When people think of graphic design, they might picture a single person in their basement designing printouts and posters, banners and brochures. But at Top Shelf Design (TSD) in Rosslyn, you’re more likely to see a team of designers and developers sitting at their computers, bouncing ideas off of each other and thinking of solutions to their client’s design problems.
This scene has changed in the past 11 years since the business opened its doors because the company does 70 percent web development work instead of 40 percent, as they did five years ago. Design in 2015 is about staying current and going mobile, says Gregg Hurson, lead developer at TSD.
“What we’re seeing now is we’re seeing a shift towards digital which is universal. We’re seeing that we’re doing digital annual reports and things like that whereas 5 or 7 years ago that would be straight print, straight to the printer,” said Brendan Kiel, founder and CEO of the company. “We’re also seeing clients that, even if they do a print piece, they’re thinking about how they publicize it on the web, and how people access it on the web, and how they market it that way.”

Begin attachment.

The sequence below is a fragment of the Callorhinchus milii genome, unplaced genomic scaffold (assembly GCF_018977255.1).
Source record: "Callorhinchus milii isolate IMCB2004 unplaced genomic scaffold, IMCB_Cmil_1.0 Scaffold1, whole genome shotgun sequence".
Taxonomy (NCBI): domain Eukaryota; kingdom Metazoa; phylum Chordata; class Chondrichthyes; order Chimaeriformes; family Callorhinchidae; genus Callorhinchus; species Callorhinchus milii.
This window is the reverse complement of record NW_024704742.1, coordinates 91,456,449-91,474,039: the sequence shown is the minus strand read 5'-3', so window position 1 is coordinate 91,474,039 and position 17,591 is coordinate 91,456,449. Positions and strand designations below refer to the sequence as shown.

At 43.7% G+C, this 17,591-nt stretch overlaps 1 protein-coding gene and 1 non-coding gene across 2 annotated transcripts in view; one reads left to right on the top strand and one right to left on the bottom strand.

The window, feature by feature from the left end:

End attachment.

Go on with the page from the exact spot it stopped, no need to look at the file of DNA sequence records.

Kiel and his business partner at the time, started the company around Kiel’s kitchen table in 2004, and the business grew rapidly, from six to 65 clients in the first year. Since then, the company has grown to a staff of 10 and has worked on about 7,000 projects for 1,000 clients, president Kathryn Kiel estimates.
Kathryn says that even as the company has transformed and grown, the staff has had a commitment to what they believe are the most important aspects of their company: great design and attentive customer service.
“I know a lot of clients are really scarred from bad past experiences where their designer goes MIA, or never knowing what they’re going to get or when they’re going to get it, or what’s the next step in the process, or they’ve been trying to reach their developer for who-knows-how-long and they can’t, so I think that’s something that sets us apart,” Kiel said.